Student - June 25, 2009

STUDENTS IN GERMANY HAVE SOMETHING TO COMPLAIN ABOUT

Something that hasn’t been seen in the Netherlands for years happened in Germany last week when about ten percent of the student population took to the streets to protest against education policy. Is the situation so much worse in Germany, or do Dutch students just prefer to sit at home and grumble?

In around eighty towns across the country, an estimated 270 thousand students joined the demonstrations for better education. One of their grievances is about course fees. The fees have been a bone of contention since their introduction a couple of years ago, and now they are even being raised. Although they are still relatively low, says German VHL student Kirsten. ‘You pay a lot more here.’ But in Germany you find yourself in a crowded, dilapidated lecture hall together with a couple of hundred others students. ‘That’s one of the reasons why I came to the Netherlands to study’, says Julian, a student of International Development at Wageningen University. He explains that students also object to the tuition fee because it goes against the right to education for all, and that the educational system is underfinanced or the finances are used inefficiently. ‘Altogether, the measures are heading towards a very elitist school system which contradicts an integrative school system where race and parents’ income don’t matter.’ The students also reject the introduction of the Bachelor-Master system and the growing influence of business on education.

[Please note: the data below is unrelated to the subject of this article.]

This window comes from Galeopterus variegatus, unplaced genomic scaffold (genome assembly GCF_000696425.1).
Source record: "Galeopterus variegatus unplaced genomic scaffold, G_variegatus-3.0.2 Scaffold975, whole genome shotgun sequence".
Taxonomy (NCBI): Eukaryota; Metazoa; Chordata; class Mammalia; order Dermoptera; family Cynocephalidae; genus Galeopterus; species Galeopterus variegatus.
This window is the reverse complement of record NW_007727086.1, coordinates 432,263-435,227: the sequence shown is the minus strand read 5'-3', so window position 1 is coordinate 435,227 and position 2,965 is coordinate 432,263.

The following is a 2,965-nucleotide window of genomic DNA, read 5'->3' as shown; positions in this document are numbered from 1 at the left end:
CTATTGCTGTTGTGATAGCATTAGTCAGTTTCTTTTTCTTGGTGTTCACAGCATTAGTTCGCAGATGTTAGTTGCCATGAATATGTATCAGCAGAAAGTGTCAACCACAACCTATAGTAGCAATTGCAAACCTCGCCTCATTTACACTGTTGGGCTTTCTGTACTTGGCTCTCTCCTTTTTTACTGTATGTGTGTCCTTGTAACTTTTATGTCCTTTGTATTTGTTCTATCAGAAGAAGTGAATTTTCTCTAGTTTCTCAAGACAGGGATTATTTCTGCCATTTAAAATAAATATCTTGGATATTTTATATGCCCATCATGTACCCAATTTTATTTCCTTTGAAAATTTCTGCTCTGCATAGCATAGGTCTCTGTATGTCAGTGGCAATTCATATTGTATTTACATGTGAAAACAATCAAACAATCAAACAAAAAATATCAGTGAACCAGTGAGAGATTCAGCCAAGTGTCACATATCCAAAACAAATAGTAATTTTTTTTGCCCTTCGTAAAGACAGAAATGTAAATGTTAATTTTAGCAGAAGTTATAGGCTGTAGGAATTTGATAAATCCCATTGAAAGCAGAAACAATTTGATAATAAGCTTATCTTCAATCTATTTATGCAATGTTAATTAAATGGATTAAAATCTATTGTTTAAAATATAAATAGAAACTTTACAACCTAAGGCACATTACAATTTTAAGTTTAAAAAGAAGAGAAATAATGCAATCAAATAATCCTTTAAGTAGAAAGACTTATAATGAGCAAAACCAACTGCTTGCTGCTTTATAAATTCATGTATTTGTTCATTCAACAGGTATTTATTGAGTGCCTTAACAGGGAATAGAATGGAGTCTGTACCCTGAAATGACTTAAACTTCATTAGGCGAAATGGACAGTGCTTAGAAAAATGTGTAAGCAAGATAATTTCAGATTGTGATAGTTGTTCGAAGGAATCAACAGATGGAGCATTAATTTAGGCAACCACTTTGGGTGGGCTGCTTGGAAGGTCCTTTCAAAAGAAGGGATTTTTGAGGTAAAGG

That so many students protest against education policies comes as no surprise to Julian. ‘It has a long tradition from I guess even a century before the famous 1968.’ In France, too, students have been striking and picketing for four months in protest against the planned reform of universities and polytechnics.

At the Wageningen students’ union WSO, Kim van Groningen is astonished by the numbers of demonstrators in Germany, although she is not sure exactly what it’s all about. ‘In fact, there is always something to protest about in the Netherlands too, but perhaps there are a lot more changes in the pipeline in Germany.’ Yet Henno van Horssen, the VHL student who will chair the ISO student organization from next Saturday, is not envious of the turn-out and enthusiasm for activism in Germany. ‘Of course it’s nice if you can get a lot of people into action, but it’s even better if you haven’t got any major problems. Demonstrating is only a means to an end.’ Although Dutch higher education is also being threatened with cuts and the funding that higher education institutions get per student is borderline acceptable for Horssen, there are currently no plans for big demonstrations. The ISO seeks wherever possible to defend students’ interests through consultation and participation.

The question remains as to how many students would actually come out in protest if the students union called for it. At a demonstration by the ROUW committee (whose name stands for ‘save our university education’) against Minister Plasterk’s siphoning off of 100 million euros from the education budget to the research organization NWO, there were no more than 150 students.

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